Labor Leaders Protest Labor Department Elimination of Reporting Rule

Mark Gruenberg

Mark Gruenberg Editor, Press Associates Union News

The Teamsters and the AFL-CIO are protesting the latest Republican Labor Department plan to roll back a pro-worker regulation, the June 9 announcement that DOL would weaken its recent “persuader rule.”

That rule, unveiled in March 2016, would force “persuaders” – more-commonly known as union-busters – to disclose in more detail and more often how much they spend and which companies they work for.

Unions and their allies lobbied the Obama administration DOL to tighten the “persuader rule” to make it like the detailed disclosures DOL now requires from unions. Court rulings weakened it so much that the “persuaders” could literally get away with just about anything.

In so many words, persuaders did not have to disclose their actions and spending to DOL, unless they had “direct contact” with workers, not when they “advise” bosses on how to stop organizing drives.  Under Obama, DOL agreed to extend disclosure to cover “indirect contact” through employers, eliminating  “the advice exemption” from persuaders’ reports.

That would have tightened up the persuader rule – and forced the union busters to reveal their activities. But just after last November’s election, a GOP-named federal judge in rural Texas, at the behest of the right wing National Federation of Independent Business, stopped the persuader rule change in its tracks with a nationwide injunction.

Now, under Republican President Donald Trump, DOL’s June 12 Federal Register notice says it wants to stop the Obama DOL change itself. The move against the persuader rule is the latest Trump rollback of a Labor Department pro-worker rule. The Teamsters and the federation are protesting the rollback. Deadline for comments is August 11.

“The ‘persuader rule’ called for outside consultants and attorneys hired by companies to crack down on union activities to be put on equal footing as employers who must disclose such activities under” Landrum-Griffin, said Teamsters President James Hoffa.

“It also increased parity with unions, which are already required to file detailed financial disclosure forms each and every year that includes receipts and expenditures. The decision to rescind this rulemaking is greatly disappointing.

“At a time when income inequality is increasingly pervasive in this country, workers need the DOL to expand its worker protection policies and employer compliance policies. The Teamsters call on the DOL to reverse its recent decision.”  

AFL-CIO spokesman Josh Goldstein called DOL’s move “another giveaway to wealthy Corporations.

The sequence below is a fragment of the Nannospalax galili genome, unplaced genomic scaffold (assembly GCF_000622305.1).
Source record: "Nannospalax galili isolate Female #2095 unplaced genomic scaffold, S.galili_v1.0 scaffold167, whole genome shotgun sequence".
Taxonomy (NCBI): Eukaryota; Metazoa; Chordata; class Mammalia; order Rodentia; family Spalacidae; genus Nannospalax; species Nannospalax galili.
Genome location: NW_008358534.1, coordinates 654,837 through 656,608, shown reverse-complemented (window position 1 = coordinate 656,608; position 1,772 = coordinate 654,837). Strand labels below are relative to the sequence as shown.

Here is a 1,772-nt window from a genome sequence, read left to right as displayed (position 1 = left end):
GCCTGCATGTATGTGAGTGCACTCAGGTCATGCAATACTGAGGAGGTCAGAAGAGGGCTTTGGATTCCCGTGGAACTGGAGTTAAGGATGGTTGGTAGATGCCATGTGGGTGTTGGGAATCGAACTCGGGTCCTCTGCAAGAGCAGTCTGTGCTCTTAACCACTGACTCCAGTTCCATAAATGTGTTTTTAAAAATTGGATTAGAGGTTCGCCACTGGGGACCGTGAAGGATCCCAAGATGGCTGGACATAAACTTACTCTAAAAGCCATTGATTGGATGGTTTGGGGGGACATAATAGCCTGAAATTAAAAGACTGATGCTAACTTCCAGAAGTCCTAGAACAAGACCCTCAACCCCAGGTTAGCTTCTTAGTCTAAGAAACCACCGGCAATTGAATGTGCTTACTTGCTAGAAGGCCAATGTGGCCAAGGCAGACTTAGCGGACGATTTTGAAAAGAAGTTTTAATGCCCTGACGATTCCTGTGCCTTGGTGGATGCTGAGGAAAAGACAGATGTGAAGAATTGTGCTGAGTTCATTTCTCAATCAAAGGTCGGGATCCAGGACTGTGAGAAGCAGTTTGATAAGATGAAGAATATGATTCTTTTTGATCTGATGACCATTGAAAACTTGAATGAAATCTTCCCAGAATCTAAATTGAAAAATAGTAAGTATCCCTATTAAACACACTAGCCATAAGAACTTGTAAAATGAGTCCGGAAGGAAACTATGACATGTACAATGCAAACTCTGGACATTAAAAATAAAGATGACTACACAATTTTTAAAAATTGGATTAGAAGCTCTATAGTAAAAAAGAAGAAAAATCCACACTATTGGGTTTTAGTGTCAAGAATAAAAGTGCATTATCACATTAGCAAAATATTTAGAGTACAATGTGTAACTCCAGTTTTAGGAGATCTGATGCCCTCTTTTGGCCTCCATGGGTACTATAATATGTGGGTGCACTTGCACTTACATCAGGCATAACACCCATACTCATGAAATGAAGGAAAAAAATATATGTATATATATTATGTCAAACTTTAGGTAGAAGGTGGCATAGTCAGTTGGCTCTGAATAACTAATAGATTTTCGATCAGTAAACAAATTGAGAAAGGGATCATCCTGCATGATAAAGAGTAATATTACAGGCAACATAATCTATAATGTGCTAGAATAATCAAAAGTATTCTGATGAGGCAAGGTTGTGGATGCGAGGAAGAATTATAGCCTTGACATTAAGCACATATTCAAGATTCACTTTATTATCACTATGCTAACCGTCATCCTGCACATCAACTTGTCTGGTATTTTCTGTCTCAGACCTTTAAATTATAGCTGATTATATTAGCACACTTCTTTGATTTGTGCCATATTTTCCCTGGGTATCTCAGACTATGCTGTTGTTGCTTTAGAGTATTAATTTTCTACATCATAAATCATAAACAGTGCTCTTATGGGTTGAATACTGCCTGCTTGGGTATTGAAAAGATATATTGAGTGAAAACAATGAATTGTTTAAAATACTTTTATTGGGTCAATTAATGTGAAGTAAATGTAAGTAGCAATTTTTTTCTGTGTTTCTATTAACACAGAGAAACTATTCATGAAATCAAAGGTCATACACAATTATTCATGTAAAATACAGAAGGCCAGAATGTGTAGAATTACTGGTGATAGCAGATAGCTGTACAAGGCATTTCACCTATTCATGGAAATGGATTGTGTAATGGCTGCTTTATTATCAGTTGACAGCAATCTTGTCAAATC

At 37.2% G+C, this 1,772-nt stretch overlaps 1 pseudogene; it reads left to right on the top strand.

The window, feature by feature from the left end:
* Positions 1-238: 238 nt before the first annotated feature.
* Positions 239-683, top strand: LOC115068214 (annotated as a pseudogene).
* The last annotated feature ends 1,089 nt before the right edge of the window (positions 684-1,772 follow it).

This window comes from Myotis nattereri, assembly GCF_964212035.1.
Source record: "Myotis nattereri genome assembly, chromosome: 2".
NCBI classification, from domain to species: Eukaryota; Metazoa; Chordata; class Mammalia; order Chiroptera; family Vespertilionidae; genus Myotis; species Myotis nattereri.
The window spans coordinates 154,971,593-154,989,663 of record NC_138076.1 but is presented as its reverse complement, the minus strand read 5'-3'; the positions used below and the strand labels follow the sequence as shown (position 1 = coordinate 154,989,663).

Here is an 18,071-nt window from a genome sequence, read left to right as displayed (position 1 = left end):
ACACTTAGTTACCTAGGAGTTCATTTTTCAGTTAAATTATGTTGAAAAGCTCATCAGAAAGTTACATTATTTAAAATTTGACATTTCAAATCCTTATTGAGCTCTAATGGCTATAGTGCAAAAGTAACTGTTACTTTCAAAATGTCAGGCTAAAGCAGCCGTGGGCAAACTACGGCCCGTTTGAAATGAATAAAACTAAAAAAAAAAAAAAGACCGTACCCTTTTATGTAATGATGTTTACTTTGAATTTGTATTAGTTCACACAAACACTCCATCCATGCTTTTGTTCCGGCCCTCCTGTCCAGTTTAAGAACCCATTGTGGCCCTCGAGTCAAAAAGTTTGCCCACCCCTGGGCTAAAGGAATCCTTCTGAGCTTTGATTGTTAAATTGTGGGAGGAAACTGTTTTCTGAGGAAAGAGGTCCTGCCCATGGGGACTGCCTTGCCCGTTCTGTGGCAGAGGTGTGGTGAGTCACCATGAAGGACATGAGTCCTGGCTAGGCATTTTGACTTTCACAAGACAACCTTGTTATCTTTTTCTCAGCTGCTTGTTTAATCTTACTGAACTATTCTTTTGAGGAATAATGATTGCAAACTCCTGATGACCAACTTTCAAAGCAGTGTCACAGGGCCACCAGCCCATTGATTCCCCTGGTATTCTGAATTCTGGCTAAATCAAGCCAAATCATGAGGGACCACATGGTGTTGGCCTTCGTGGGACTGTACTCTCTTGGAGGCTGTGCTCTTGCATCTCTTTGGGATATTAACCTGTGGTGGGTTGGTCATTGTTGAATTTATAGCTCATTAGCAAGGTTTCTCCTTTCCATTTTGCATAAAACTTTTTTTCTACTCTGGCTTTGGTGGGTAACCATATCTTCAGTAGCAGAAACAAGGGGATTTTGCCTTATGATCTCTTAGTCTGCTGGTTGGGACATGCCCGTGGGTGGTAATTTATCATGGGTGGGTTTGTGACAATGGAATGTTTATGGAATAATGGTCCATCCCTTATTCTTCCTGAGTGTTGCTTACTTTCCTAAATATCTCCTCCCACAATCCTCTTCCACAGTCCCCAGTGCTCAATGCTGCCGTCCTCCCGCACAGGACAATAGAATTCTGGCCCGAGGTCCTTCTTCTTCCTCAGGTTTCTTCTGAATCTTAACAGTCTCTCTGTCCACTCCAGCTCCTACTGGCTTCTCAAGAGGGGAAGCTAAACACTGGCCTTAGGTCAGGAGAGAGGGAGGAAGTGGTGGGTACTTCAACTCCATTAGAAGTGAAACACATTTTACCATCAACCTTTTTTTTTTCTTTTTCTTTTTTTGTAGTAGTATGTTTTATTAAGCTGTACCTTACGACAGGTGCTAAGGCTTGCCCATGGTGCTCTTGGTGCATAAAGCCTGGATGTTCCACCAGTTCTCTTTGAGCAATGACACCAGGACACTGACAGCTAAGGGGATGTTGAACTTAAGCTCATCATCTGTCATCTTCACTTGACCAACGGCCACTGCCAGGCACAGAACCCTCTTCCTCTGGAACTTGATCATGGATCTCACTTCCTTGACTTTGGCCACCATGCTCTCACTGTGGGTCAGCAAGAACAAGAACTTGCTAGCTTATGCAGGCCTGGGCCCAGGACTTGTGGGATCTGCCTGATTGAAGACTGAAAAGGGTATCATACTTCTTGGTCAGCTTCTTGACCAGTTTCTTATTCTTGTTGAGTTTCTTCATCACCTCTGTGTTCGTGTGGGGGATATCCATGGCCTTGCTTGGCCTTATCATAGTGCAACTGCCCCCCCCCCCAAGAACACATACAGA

“The ‘persuader rule’ means corporate CEOs can no longer hide the shady groups they hire to take away the freedoms of working people,” he added. “CEOs may not like people knowing who they’re paying to script their union-busting, but working people do.”

DOL, in its official notice, had a different take on weakening the persuader rule.

“The department believes a fair and transparent government regulatory regime must consider and balance the interests of labor relations consultants, employers, labor organizations, their members, and the public,” its Federal Register statement says.

“Any change to a labor relations consultant's recordkeeping, reporting and business practices must be based on a demonstrated and significant need for information, consideration of the burden associated with such reporting, and any increased costs associated with the change.

“The ‘advice’ exemption provides in pertinent part that ‘nothing in this section shall be construed to require any employer or other person to file a report covering the services of such person by reason of his giving or agreeing to give advice to such employer,’” DOL explained.

“Although the rule technically went into effect, its implementation was enjoined before its application became mandatory, and no reports were filed or are due under it. The department has continued to enforce the longstanding and pre-existing interpretation of the advice exemption,” it added. That’s the persuader rule with the advice exemption.

Yanking the Obama DOL’s change in the “advice exemption” will let Trump’s DOL rethink the rule, including in light of “shifting priorities and resource restraints,” the Labor Department notes.           



A New NAFTA for Workers

A New NAFTA for Workers

Union Matters

NAFTA Must be Fought from the Ground Up

A group of local labor leaders, activists, and politicians met in Pittsburgh on Wednesday to take part in a forum regarding NAFTA renegotiations, which were set to begin this week in Washington. Of course, the main focus was how to rework the free trade deal to instead be fair for all workers instead of favoring CEOs.

“It’s urgent that workers’ voices be heard,” said USW President Leo W. Gerard. “If the agreement is renegotiated and doesn’t meet the standard that workers have a voice, we’ll have a very aggressive campaign to stop this new NAFTA.”

Pennsylvania Sen. Bob Casey also touched on one point that perhaps many in the debate tend to miss, which is that NAFTA can't just be reworded with the hope that it solves all of our economic problems. The countries must also tackle policies put in place outside of the failed trade deal in all three nations involved—the United States, Canada, and Mexico.

One of these things, Casey pointed out, is tax reform. As of now, there is no financial incentive to keep U.S. companies operating on U.S. soil. Our tax code does the opposite and encourages them instead to ship jobs overseas and into Mexico.

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